On running Juniper, after something like 16 years at Microsoft Corp. (Nasdaq: MSFT): "Microsoft was more of a conflict-driven culture," Johnson said. "Coming into Juniper, sometimes it was so collaborative, they wouldn't make the hard decisions." Predictably, he says he's trying to find a medium between the two philosophies.
Johnson came to Juniper in September 2008, one week before the Lehman Brothers bankruptcy that heralded the big bad recession. "Within 15 days, I had major investors saying, 'You've got to lay off 15 percent of your workforce! You're way too slow!' " (See Kriens Steps Aside as Juniper CEO.)
One Juniper staffer reports seeing a small stack of books on Johnson's desk at the time; Johnson was doing his homework, learning how past recessions had panned out. His decision, which came out in February 2009, was to increase the R&D budget, figuring that stashing ammunition during the figurative winter would pay off in the spring. (John Chambers at Cisco Systems Inc. (Nasdaq: CSCO) says the same kinds of things.)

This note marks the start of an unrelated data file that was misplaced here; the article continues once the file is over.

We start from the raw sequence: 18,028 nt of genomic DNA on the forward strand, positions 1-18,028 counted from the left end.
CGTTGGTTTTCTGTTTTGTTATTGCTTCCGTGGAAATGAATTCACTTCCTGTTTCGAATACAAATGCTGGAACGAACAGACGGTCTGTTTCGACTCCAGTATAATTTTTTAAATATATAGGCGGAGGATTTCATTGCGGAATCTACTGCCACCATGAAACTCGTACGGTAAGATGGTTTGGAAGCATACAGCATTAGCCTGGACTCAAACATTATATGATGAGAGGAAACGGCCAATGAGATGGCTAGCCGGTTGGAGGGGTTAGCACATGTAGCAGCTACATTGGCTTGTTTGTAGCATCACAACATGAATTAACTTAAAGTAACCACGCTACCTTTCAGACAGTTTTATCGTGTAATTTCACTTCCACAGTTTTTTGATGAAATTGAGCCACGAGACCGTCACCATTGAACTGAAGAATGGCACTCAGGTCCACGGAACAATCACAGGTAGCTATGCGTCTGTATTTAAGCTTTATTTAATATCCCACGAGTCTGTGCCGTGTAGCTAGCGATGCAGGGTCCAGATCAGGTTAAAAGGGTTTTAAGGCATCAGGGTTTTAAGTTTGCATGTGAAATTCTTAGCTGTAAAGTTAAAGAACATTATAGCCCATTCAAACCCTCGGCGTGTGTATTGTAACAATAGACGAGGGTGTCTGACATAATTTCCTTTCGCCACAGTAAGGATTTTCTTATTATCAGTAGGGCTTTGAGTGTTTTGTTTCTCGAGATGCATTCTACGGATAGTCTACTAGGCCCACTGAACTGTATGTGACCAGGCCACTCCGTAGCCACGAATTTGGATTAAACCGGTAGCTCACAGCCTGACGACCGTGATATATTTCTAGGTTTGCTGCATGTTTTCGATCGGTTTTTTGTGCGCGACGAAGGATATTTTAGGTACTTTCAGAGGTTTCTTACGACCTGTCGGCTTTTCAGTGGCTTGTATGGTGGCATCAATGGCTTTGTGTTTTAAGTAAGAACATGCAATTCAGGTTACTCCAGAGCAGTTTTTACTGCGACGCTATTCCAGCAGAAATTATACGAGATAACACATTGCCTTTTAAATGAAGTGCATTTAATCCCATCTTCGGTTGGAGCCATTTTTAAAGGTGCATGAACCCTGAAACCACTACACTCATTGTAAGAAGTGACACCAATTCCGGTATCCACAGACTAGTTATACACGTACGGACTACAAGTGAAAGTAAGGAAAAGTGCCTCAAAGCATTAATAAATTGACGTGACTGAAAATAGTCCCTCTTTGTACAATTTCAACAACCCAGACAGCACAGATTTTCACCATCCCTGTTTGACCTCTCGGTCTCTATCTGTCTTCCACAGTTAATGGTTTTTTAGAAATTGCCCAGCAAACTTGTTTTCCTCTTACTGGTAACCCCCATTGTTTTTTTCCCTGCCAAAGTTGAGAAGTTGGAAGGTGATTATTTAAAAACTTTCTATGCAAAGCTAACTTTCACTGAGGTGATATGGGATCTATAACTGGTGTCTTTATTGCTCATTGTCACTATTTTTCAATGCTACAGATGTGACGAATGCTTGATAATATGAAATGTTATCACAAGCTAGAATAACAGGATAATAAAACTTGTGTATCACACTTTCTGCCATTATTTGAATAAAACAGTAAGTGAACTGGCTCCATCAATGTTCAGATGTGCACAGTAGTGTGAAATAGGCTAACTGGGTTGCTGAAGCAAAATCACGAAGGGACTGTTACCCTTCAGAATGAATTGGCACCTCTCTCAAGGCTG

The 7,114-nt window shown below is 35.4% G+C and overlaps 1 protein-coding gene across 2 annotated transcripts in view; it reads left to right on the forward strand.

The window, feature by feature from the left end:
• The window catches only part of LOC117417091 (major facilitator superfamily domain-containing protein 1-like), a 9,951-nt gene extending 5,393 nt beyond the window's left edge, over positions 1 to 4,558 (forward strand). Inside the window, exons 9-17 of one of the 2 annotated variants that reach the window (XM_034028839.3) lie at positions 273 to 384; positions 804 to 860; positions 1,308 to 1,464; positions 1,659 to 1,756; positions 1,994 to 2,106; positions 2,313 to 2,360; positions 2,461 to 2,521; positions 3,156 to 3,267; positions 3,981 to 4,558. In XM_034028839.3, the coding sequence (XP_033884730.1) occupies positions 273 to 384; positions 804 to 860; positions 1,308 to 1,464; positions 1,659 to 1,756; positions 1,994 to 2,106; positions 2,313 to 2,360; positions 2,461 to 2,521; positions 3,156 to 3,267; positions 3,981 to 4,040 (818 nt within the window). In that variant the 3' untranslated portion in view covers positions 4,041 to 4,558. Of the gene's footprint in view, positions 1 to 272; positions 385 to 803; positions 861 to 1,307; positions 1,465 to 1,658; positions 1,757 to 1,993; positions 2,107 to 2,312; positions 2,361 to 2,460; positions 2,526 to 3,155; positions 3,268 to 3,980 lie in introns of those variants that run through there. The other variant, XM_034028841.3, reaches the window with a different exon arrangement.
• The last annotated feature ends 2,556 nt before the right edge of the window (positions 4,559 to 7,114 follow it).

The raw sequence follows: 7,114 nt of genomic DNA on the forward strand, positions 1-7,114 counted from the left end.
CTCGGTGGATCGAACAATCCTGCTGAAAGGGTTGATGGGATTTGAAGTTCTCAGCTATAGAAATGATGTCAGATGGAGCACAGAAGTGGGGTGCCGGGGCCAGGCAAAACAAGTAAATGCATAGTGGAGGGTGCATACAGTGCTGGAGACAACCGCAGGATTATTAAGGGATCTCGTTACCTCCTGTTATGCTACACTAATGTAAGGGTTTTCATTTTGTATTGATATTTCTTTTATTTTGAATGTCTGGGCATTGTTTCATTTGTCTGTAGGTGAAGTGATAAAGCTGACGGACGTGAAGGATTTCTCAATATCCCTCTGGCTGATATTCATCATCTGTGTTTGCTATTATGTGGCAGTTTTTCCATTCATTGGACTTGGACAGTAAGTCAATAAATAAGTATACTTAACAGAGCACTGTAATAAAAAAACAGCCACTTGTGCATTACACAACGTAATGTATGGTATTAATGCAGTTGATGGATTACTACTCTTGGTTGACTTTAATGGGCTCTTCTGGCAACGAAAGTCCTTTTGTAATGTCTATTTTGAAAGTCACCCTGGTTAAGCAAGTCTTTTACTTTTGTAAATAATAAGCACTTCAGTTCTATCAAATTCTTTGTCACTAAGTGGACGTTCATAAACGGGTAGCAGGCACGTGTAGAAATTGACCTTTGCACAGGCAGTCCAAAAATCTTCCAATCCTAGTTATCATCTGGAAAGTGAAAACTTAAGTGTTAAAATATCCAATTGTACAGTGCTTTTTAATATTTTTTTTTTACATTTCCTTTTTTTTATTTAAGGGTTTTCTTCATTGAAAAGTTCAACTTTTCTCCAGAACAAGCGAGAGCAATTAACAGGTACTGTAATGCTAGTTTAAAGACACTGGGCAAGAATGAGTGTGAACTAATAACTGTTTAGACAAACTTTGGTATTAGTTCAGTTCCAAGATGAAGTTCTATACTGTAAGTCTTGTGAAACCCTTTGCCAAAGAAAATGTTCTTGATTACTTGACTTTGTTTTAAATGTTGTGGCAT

Johnson said last night that the stated plan was to raise R&D budgets and find ways to cut operating expenses. "But all they heard was, 'You're going to raise R&D,' and that caused an amount of consternation in investors and in the press." (See Juniper Tightens Its Belt.)
Johnson had told me he was going to stick Meeker back with a couple of questions, and he made good at the end. An audience member asked about smartphones, and Johnson deflected it by asking Meeker about OS fragmentation. How many OSs will survive with more than, say, 2 percent market share?
"I'd say two, maybe three, depending on what companies like Nokia Corp. (NYSE: NOK) end up doing," Meeker said.
Her reasoning comes from the number of cellphone stores -- brick-and-mortar type -- that still exist: "The vast majority of Americans do not buy their mobile phones on the Web. They buy them from the cellphone store, and they buy what the carrier tells them to buy." And on top of that, she said, most buyers get only one phone.
By that analysis, the OS wars wouldn't be fought directly on the consumer front. Rather, the dominant smartphone providers would simply pick winners.